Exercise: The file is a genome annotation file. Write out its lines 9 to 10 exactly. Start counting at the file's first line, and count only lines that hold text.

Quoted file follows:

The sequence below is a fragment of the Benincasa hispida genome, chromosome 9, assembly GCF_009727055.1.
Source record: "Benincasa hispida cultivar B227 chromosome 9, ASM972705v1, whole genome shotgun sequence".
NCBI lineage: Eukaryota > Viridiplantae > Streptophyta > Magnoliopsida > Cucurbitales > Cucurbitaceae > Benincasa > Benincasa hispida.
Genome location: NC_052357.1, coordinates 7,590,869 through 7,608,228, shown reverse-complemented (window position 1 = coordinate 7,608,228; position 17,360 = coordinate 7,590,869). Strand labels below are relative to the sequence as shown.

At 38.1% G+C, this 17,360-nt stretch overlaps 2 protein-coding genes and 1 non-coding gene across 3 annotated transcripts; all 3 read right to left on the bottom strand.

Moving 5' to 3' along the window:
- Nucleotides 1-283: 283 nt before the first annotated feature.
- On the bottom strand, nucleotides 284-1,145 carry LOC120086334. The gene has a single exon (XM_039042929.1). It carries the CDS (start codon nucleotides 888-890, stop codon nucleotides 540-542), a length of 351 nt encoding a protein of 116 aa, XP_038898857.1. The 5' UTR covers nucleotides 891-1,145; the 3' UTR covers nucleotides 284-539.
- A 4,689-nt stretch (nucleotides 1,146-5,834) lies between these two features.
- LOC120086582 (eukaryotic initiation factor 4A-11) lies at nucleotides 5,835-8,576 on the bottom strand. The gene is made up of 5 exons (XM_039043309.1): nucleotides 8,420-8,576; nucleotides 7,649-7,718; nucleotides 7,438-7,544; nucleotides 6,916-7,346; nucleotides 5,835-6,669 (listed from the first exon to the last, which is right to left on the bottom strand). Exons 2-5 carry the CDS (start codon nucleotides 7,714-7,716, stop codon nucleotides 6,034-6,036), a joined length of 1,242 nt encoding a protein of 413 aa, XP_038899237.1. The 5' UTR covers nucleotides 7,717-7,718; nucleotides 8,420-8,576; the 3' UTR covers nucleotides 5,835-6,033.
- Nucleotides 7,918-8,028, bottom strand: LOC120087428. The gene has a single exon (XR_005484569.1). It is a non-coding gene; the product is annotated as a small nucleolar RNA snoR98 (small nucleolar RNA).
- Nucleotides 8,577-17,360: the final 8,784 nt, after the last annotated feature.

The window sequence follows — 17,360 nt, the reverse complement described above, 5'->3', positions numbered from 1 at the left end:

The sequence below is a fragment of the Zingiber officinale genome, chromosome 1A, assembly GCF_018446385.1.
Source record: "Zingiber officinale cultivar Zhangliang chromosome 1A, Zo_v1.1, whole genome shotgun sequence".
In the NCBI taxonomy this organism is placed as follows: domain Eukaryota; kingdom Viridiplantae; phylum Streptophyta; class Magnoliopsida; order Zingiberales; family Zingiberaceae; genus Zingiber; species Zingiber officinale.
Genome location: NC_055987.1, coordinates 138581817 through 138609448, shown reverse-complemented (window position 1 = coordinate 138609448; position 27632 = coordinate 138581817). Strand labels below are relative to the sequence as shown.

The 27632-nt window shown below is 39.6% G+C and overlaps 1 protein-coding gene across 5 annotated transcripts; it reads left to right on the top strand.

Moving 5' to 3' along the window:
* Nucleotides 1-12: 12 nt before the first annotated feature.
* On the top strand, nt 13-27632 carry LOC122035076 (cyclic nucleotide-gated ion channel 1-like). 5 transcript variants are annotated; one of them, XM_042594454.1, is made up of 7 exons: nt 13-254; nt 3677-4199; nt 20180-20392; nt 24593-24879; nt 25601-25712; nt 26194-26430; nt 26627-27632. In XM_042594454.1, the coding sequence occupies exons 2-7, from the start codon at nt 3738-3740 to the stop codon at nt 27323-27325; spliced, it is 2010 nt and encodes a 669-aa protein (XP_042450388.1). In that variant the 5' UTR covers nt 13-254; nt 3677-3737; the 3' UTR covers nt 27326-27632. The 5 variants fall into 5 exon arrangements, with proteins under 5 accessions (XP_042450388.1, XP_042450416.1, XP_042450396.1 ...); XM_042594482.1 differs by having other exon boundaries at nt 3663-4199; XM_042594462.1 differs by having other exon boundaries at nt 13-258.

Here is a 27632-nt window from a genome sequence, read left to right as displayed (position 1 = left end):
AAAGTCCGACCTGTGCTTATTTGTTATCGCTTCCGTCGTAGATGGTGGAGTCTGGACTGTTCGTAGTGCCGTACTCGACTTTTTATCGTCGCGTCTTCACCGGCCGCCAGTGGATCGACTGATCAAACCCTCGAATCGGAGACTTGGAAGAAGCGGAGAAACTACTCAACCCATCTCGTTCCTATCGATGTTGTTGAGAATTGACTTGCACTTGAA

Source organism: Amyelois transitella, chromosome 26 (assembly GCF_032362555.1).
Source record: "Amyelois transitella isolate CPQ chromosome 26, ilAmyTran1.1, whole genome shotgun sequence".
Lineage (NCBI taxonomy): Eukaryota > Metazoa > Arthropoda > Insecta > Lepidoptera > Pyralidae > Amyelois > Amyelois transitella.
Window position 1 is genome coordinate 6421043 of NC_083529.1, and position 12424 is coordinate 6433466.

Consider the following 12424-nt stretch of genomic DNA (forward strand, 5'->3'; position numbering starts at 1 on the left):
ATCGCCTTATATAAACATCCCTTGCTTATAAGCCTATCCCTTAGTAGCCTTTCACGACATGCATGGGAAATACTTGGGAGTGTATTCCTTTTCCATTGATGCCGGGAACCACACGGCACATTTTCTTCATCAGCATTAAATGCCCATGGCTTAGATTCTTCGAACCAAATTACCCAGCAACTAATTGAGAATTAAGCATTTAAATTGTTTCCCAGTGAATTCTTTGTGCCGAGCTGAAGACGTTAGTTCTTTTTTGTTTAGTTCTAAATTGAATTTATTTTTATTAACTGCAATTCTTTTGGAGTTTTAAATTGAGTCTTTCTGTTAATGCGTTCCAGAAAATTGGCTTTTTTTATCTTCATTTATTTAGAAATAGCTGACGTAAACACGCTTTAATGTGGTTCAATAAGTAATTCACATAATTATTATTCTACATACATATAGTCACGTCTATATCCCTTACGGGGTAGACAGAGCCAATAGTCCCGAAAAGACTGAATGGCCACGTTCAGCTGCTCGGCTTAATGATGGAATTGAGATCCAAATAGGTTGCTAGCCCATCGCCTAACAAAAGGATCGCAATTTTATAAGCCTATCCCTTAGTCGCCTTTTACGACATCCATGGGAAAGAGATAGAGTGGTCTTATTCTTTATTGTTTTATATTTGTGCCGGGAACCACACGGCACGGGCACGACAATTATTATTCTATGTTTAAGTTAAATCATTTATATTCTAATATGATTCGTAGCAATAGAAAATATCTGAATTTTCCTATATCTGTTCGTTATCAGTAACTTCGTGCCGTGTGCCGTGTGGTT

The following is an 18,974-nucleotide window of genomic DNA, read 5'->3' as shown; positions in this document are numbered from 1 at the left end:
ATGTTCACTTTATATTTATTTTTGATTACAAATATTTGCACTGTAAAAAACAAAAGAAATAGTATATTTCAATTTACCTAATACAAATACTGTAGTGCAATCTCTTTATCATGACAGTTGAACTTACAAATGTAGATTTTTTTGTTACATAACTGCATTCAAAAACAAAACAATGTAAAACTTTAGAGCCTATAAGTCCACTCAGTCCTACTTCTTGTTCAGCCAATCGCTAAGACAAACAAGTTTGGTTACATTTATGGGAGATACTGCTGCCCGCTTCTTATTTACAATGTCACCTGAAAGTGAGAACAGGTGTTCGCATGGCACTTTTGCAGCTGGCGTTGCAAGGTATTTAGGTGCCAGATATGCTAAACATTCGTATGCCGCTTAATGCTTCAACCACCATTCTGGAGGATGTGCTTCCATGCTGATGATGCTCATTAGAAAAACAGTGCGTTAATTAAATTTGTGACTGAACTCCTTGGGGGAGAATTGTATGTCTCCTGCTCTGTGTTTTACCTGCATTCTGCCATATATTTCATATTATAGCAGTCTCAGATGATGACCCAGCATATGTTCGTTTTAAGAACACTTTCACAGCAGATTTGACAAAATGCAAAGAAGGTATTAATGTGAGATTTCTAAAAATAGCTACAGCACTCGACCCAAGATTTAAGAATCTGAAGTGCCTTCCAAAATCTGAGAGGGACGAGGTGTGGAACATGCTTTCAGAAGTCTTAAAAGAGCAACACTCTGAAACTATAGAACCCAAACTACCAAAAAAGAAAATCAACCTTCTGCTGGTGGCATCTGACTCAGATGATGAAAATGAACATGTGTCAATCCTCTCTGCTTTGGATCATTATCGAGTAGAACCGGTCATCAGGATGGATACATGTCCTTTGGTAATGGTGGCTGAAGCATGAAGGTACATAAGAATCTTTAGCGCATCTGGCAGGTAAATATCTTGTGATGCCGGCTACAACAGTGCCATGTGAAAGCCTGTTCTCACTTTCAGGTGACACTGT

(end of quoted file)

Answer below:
- A 4,689-nt stretch (nucleotides 1,146-5,834) lies between these two features.
- LOC120086582 (eukaryotic initiation factor 4A-11) lies at nucleotides 5,835-8,576 on the bottom strand. The gene is made up of 5 exons (XM_039043309.1): nucleotides 8,420-8,576; nucleotides 7,649-7,718; nucleotides 7,438-7,544; nucleotides 6,916-7,346; nucleotides 5,835-6,669 (listed from the first exon to the last, which is right to left on the bottom strand). Exons 2-5 carry the CDS (start codon nucleotides 7,714-7,716, stop codon nucleotides 6,034-6,036), a joined length of 1,242 nt encoding a protein of 413 aa, XP_038899237.1. The 5' UTR covers nucleotides 7,717-7,718; nucleotides 8,420-8,576; the 3' UTR covers nucleotides 5,835-6,033.